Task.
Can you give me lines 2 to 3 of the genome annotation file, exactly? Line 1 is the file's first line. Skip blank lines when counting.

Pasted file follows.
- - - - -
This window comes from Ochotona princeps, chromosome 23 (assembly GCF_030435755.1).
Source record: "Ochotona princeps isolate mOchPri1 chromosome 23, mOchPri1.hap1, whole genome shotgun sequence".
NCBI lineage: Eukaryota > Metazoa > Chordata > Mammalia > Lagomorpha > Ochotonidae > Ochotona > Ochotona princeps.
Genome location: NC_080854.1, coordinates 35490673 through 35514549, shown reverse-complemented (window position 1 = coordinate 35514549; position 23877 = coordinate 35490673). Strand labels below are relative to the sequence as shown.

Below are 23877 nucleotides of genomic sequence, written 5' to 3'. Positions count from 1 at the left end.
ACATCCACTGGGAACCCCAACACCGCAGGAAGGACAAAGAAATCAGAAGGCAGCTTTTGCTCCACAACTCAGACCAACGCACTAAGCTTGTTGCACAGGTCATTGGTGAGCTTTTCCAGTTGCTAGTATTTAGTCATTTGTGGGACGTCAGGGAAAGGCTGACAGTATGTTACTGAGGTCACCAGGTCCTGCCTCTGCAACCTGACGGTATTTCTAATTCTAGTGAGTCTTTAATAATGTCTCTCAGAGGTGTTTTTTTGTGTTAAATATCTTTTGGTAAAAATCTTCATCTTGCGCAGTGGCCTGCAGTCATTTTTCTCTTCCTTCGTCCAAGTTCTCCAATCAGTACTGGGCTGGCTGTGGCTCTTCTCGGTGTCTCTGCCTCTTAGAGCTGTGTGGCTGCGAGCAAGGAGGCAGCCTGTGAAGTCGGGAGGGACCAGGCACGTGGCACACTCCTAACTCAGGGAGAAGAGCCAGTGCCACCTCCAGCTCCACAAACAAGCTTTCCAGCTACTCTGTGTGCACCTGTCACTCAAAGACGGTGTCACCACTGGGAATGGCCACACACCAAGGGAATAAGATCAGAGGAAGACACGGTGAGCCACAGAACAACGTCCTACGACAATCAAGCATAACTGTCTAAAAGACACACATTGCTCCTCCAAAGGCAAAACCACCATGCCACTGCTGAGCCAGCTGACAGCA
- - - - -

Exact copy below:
Source record: "Ochotona princeps isolate mOchPri1 chromosome 23, mOchPri1.hap1, whole genome shotgun sequence".
NCBI lineage: Eukaryota > Metazoa > Chordata > Mammalia > Lagomorpha > Ochotonidae > Ochotona > Ochotona princeps.